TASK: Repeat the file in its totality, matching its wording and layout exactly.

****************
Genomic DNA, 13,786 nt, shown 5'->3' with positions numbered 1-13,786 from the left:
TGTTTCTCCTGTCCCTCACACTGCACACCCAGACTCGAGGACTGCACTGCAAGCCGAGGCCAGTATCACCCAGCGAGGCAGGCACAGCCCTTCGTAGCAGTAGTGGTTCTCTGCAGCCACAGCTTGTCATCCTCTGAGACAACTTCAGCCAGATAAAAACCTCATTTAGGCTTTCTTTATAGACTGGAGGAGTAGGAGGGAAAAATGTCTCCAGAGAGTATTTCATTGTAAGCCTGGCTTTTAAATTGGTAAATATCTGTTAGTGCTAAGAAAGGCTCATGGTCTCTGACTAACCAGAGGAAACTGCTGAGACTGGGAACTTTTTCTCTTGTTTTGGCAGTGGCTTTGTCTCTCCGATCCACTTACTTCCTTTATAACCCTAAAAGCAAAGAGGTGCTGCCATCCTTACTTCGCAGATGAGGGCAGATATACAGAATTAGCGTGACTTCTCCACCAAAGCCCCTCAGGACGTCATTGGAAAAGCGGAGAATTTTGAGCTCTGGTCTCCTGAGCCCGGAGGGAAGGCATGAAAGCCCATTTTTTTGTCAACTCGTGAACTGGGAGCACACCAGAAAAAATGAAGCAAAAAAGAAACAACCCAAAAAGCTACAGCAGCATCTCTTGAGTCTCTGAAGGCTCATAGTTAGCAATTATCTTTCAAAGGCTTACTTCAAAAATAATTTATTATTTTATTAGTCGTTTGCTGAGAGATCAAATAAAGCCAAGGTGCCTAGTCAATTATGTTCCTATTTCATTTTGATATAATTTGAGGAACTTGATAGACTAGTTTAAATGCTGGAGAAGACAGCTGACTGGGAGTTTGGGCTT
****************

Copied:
Genomic DNA, 13,786 nt, shown 5'->3' with positions numbered 1-13,786 from the left:
TGTTTCTCCTGTCCCTCACACTGCACACCCAGACTCGAGGACTGCACTGCAAGCCGAGGCCAGTATCACCCAGCGAGGCAGGCACAGCCCTTCGTAGCAGTAGTGGTTCTCTGCAGCCACAGCTTGTCATCCTCTGAGACAACTTCAGCCAGATAAAAACCTCATTTAGGCTTTCTTTATAGACTGGAGGAGTAGGAGGGAAAAATGTCTCCAGAGAGTATTTCATTGTAAGCCTGGCTTTTAAATTGGTAAATATCTGTTAGTGCTAAGAAAGGCTCATGGTCTCTGACTAACCAGAGGAAACTGCTGAGACTGGGAACTTTTTCTCTTGTTTTGGCAGTGGCTTTGTCTCTCCGATCCACTTACTTCCTTTATAACCCTAAAAGCAAAGAGGTGCTGCCATCCTTACTTCGCAGATGAGGGCAGATATACAGAATTAGCGTGACTTCTCCACCAAAGCCCCTCAGGACGTCATTGGAAAAGCGGAGAATTTTGAGCTCTGGTCTCCTGAGCCCGGAGGGAAGGCATGAAAGCCCATTTTTTTGTCAACTCGTGAACTGGGAGCACACCAGAAAAAATGAAGCAAAAAAGAAACAACCCAAAAAGCTACAGCAGCATCTCTTGAGTCTCTGAAGGCTCATAGTTAGCAATTATCTTTCAAAGGCTTACTTCAAAAATAATTTATTATTTTATTAGTCGTTTGCTGAGAGATCAAATAAAGCCAAGGTGCCTAGTCAATTATGTTCCTATTTCATTTTGATATAATTTGAGGAACTTGATAGACTAGTTTAAATGCTGGAGAAGACAGCTGACTGGGAGTTTGGGCTT